Having just completed my first teaching month in Hanoi, I was curious as to how the payment worked. When i was given my contract, i was under the impression that the rate quoted per hour meant per lesson, as a class was 45 minutes,and then ten minutes break,making it 55 minutes that i am with the students.Today ,I found out that i was only being paid per literal class hour.
My question is this:Is this normal,and should i expect it?or have i been had?
I am not surprised about that cauz any employer is the same, they find any reason to lower down your wage. You should make it clear from the beginning how much you will be paid, like if you want to buy something in Hanoi, you should ask the price and if this price includes any tax fee or not.
Hope you will win in this battle.
That's what's interesting about Vietnam, it's consistenty inconsistent. I teach at two locations - one taxes my salary and one doesn't. Do I ask why? No. The answer would be too confusing and take to long and I would be none the wiser at the end of it. But I'll bet the government never sees the tax money from the one that takes it. C'est la vie!
Every school and contract is different. I've been paid per hour, where an hour is 60 minutes, but also where an "hour" is 45 minutes. Then there's the tax issue.
It's up to what was agreed when they negotiated the contract, and they (and you) should try to be as clear as possible. Good experience for next time though :) Before you actually leave the job though, tell them (politely) that you're leaving and it's because of the pay issue and the difference to what you had expected.. You may find they can come up with the money. I did that once successfully after an initial confusion about the rate of pay.
My school pays me $20 and hour and that is for an hour of teaching. My private students pay me $5 per hour and I usually give them more than an hour if they are in full flow and they usually buy me a coffee.
Some schools can be funny about it. My school were using the wrong exchange rate for 2 weeks until I pointed it out. Meh.
@Grant: lurking spelling nazi of doom..
@maliusmaximus: How do you think that came to be? Though I can attest that there were less teachers in 2006 so lack of supply with high demand equals better pay? Though the cost of living and inflation was lower back then so 2006 was probably a good time to be teachin'.
Actually I get lunch, or cinema and coffee. The students sometimes want to hang out with a native and speak and have me correct them when they make mistakes and not be too formal. It works for me. It is a nice break from the school and gives me a social life combined with teaching. $5 is not slave labour, it is pocket money and pays for beer etc
@ mimilikestea:I think there's two reasons.
Firstly, it's the opposite and ugly side of the coin that made many people come here in the first place to teach: The primary desire of the schools to have a white face and apparent lack of much care about how experienced or qualified the teacher is.
Sure they'd rather have a more experienced and qualified teacher, but ultimately many will take the fresh teacher who only asks for $17/hour, rather than someone asking for $25/$30 or more. That eats into profits too much.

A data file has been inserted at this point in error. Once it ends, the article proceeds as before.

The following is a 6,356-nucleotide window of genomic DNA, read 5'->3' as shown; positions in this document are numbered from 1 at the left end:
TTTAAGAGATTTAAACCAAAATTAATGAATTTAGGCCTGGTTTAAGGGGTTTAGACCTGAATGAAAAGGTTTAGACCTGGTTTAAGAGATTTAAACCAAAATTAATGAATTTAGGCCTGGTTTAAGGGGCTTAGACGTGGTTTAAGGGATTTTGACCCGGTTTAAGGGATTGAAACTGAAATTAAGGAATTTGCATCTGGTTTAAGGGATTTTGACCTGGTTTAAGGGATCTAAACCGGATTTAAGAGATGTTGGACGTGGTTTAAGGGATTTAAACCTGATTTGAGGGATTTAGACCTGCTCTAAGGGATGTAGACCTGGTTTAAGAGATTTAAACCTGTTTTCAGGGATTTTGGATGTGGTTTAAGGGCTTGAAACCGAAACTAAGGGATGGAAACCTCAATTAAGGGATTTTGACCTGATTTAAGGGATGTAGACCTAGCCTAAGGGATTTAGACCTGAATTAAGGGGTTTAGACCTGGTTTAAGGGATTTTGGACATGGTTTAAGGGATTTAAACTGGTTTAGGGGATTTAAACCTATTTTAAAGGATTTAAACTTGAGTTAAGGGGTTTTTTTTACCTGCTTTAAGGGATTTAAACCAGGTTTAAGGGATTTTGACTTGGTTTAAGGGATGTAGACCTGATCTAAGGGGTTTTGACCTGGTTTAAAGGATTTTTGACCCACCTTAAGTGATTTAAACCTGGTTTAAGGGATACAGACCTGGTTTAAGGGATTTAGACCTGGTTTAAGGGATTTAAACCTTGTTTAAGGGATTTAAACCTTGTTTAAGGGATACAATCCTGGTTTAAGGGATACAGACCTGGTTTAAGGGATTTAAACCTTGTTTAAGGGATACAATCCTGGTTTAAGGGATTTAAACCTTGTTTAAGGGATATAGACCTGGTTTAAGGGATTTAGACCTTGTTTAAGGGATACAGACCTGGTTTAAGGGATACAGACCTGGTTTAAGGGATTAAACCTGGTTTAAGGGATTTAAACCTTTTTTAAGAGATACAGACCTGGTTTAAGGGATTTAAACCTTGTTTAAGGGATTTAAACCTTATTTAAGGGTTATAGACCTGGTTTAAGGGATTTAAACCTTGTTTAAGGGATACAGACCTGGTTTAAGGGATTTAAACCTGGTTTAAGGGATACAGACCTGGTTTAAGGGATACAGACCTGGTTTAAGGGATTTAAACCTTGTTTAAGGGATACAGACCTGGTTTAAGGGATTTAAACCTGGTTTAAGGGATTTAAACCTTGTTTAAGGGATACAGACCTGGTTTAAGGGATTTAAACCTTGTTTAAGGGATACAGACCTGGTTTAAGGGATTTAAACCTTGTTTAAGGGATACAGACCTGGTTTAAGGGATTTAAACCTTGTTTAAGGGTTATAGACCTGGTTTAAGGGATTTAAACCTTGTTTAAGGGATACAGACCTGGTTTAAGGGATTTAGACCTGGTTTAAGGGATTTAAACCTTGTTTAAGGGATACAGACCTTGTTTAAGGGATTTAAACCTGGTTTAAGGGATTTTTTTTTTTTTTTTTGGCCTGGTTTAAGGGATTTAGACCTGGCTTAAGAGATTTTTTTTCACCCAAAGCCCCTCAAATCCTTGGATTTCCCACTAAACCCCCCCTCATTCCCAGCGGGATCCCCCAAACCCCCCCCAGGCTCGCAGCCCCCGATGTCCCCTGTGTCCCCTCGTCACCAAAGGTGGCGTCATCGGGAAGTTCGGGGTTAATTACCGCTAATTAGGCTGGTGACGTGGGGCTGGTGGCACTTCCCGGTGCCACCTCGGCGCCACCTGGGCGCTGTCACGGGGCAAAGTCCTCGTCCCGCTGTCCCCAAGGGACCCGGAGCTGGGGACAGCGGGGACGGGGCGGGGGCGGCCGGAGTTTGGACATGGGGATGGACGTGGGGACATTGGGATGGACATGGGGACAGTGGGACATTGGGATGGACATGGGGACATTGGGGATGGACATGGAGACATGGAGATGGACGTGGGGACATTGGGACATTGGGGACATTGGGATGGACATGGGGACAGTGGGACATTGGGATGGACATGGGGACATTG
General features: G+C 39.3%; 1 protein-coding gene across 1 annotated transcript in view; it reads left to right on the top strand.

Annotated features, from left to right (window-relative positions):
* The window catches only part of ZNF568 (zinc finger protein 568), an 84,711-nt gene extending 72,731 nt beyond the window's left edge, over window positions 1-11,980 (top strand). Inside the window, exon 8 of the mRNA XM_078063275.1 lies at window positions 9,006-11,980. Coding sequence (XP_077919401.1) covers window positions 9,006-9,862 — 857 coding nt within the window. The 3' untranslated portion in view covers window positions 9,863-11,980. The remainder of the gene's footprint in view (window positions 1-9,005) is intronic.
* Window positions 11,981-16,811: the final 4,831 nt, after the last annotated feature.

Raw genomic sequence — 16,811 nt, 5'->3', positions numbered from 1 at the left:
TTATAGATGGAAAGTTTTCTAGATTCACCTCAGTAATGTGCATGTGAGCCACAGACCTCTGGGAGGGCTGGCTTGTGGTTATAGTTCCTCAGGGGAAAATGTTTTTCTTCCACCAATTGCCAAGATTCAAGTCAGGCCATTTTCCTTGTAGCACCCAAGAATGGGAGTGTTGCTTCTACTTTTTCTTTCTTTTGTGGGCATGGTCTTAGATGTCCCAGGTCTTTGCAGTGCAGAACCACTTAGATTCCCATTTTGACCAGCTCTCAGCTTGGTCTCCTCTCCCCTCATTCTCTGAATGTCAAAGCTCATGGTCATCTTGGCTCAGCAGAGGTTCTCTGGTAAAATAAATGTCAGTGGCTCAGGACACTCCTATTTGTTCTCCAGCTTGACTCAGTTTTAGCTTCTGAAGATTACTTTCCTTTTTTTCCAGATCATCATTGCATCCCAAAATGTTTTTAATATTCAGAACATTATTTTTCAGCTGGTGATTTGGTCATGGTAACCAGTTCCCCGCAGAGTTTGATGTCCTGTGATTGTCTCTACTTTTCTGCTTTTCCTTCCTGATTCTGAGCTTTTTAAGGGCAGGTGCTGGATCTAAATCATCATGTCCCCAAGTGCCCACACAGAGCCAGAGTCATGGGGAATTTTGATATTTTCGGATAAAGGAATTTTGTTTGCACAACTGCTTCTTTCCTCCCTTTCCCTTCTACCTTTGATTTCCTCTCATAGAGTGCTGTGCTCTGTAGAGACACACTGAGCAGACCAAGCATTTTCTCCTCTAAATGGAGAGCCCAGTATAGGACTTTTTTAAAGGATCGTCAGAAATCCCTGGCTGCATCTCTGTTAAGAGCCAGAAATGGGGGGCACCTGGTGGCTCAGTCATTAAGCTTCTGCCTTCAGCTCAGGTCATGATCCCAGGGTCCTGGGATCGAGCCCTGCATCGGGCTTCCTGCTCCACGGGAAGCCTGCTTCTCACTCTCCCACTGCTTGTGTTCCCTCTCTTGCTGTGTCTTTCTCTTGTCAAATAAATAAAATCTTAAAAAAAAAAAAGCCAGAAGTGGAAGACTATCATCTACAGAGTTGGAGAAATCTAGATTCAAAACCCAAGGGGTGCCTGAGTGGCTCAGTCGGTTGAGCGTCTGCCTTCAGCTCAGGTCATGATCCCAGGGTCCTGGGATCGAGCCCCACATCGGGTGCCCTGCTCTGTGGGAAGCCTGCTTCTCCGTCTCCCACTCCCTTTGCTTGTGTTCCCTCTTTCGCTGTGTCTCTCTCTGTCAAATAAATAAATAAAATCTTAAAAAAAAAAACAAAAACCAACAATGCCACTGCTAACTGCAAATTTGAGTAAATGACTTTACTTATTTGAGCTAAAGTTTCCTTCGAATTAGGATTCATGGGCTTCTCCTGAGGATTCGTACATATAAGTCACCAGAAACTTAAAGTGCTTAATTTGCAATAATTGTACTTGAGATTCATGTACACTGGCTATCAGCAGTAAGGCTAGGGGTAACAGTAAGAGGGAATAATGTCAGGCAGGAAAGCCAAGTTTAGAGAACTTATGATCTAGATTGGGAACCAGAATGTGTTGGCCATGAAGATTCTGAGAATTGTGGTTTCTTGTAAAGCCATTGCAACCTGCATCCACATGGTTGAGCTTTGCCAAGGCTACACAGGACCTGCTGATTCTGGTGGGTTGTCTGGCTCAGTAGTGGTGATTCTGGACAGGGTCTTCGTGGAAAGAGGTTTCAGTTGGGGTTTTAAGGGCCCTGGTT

Secondly there's been an absolute flood of new language schools. Whilst yes this should increase demand, over the years the demand has been met by an increasing number of new teachers arriving here. So the good schools that do recognize the importance of skill and experience and do hire good teachers, are faced with competition and must keep fees low to compete, thus reducing the overhead available for higher wages.
That said, personally, I don't accept work for less than $25/hour at language schools.
Also If you have the experience, qualifications, passion and initiative, you can create higher paying private group contracts than the schools can offer; it can be quite common to make $50/hour in these classes. I think many teachers who have been here for a while go down this path.
Of course the fee should be consumate with the quality of lesson that you are delivering. Don't just charge this because you can.
In regards to the original question; I have been here about three years and it is hit or miss with the literal hour thing. While this does not indicate the center is bad, it is a common practice among the crappy ones (as it sounds like yours is). If they have already tried to screw with you, this is something that will not end.
What surprises me is the break within a class that is less than and hour long (unless you are teaching kindergarten/supertots but even then that is odd).
In general; a qualified teacher who has been at this for more than two years should be making $22-25 an hour or have a solid contract with benefits that guarantees them the same amount of money every month and amounts to no less than $20 an hour (after tax). A new teacher should be making no less than $20 an hour (after tax). Anything less is an insult.
What I do in negotiations, is explain to whoever is in charge that paying less than the norm will mean as soon as I find someone who is willing to offer a fair price, I will take it, effectively leaving them without a teacher.
Good luck to the OP, I know it can be frustrating dealing with places that don't respect the fair market rate, but stick with it and you will find the perfect place for you.